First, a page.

Woes worsen for Windows Vista
By Andy Goldberg Apr 5, 2007, 9:47 GMT
Founder of the Microsoft empire Bill Gates speaks during the launch of the company\'s latest operating system Windows. EPA/ROBERT GHEMENT
San Francisco - When Microsoft launched the consumer versions of its Windows Vista operating system in January, it tried to drum up interest with one of the most expensive marketing campaigns in history.
'The Wow Begins Now' was the campaign's tagline, aimed at convincing people that it was worth upgrading to the expensive and long-delayed new operating system.
But two months after the launch, Windows Vista is proving such a disappointment to many users that a new version of the catchphrase is making the circuits in internet forums and blogs: 'The woes begin now.'
The latest blow to the Vista's prestige came in a new lawsuit made public this week by a woman who claimed that Microsoft's marketing campaign deliberately duped customers into buying computers that weren't even capable of running Vista's most prominent features.
Lawyers for personal computer buyer Diane Kelley are seeking class action for the lawsuit which centres on efforts by Microsoft and computer makers to avoid a lull in PC sales by assuring consumers that the machines they were buying last year could run the delayed operating system when it was released in January.
Microsoft agreed to allow the computer makers to apply 'Windows Vista Capable' stickers to computers and offer discounted upgrades once the new Vista became available. However, many of those computers only met the hardware requirements for Windows Vista Home Basic - a bare-bones version which lacks the 'Aero' on-screen appearance, Media Center PC interface, Flip 3D window-switching and other features heavily advertised as central to the Vista experience.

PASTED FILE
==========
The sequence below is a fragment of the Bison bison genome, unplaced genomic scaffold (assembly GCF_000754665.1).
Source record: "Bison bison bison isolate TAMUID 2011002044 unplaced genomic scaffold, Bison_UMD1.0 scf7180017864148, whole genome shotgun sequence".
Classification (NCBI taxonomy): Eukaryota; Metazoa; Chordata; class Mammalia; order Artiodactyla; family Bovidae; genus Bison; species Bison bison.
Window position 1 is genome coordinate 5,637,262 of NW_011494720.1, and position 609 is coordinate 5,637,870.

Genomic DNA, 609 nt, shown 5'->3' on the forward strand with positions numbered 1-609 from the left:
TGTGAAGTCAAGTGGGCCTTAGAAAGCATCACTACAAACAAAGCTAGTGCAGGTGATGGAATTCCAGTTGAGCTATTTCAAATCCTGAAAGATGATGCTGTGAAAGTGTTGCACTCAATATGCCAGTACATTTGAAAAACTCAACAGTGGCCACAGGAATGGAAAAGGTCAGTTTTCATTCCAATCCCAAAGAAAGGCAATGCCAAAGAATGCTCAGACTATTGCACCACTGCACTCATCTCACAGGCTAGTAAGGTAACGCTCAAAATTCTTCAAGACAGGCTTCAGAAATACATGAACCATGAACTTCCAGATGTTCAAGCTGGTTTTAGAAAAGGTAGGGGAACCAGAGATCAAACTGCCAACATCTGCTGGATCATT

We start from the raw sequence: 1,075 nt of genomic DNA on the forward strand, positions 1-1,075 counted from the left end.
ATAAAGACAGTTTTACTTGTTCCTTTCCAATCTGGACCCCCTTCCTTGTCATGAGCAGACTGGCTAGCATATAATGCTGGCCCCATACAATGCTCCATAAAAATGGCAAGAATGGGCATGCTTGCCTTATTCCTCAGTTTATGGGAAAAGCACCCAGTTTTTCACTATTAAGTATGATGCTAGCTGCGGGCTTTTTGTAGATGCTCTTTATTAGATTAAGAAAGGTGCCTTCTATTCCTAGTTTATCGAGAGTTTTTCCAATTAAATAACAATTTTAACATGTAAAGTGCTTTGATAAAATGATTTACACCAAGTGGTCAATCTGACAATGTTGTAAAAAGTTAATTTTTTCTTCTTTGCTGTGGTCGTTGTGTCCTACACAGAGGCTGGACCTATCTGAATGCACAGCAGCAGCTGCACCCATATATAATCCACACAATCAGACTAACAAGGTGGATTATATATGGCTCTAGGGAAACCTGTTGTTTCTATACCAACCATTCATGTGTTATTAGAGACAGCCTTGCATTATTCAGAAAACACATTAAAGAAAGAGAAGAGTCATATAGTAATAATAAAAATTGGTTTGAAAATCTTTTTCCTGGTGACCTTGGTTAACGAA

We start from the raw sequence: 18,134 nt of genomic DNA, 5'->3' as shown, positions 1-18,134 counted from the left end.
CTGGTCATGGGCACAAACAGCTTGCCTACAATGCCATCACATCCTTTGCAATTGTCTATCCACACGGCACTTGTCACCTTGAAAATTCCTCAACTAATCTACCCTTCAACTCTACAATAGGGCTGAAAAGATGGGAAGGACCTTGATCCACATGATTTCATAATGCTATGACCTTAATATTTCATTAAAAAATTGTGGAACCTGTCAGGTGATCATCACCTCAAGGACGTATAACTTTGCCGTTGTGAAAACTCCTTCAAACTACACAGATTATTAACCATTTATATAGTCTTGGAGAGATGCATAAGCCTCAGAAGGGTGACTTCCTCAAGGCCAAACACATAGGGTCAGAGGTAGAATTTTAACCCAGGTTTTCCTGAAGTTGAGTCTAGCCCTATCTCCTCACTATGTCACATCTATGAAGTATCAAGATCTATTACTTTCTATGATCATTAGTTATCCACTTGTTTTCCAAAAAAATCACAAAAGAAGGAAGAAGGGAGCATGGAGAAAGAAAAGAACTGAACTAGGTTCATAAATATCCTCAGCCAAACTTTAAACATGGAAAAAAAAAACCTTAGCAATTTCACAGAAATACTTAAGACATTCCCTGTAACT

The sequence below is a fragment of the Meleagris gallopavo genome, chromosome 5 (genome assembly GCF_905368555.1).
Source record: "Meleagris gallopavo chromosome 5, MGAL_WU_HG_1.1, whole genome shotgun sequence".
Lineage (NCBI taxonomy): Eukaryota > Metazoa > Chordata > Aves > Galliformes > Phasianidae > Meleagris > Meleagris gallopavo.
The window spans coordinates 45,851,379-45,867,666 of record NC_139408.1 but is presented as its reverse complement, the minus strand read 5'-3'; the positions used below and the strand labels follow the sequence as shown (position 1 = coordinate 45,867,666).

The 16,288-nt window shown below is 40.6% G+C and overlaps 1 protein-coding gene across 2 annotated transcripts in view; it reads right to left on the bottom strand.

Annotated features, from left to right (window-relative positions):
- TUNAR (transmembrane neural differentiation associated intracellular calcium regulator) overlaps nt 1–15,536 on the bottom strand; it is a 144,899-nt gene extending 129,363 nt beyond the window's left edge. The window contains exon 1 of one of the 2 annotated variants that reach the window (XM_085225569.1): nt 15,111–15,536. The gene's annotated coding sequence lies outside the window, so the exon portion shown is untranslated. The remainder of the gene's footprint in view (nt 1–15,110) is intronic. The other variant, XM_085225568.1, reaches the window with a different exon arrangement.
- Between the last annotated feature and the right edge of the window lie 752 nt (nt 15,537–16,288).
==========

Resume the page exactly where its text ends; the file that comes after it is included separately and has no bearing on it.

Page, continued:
'Microsoft engaged in bait and switch - assuring consumers they were purchasing 'Vista Capable' machines when, in fact, they could obtain only a stripped-down operating system lacking the functionality and features that Microsoft advertised as 'Vista', ' the complaint said.
'All the 'wow' stuff that Microsoft is selling and marketing is present in (Windows Vista Home) Premium, but it's not present in Basic,' said Michael Rosenberger, one of the lawyers representing Kelley in the case.
News of the complaint hit the internet just as Microsoft suffered another embarrassing Vista hitch. The software giant was forced Tuesday to issue an emergency security patch for the operating system to fix a vulnerability that allowed hackers to take over any machine that visited websites embedded with malicious code.
The patch addressed the so-called Windows animated cursor vulnerability and was released a week ahead of the regularly monthly patch date. It was only the third since January 2005 to be posted outside Microsoft's normal monthly schedule.
The two developments turbocharged an already impressive groundswell of criticism against the latest offering from the software giant. Users complain about a lack of compatible drivers for their peripheral devices, faulty upgrades and impaired performance compared to their previous systems.
It's clear that many of the derogatory comments come from avid fans of the rival Apple Macs. But there's also a groundswell of opinion by disappointed Vista users.
'Isn't it great when a major release is tested with the general public?' quipped one reader on the tech website CNet.com. 'I'll personally hold off on any flavour of Vista. Or maybe I'll finally visit the darkside and get a Mac.'
Another writer appeared remarkably cool considering his predicament.
'Microsoft has some explaining to do,' said someone named as russray, who chronicled the woes of his new Vista-ready machine. 'Where am I in this situation? The system has frozen twice while typing this comment! Microsoft, please explain.'© 2007 dpa - Deutsche Presse-Agentur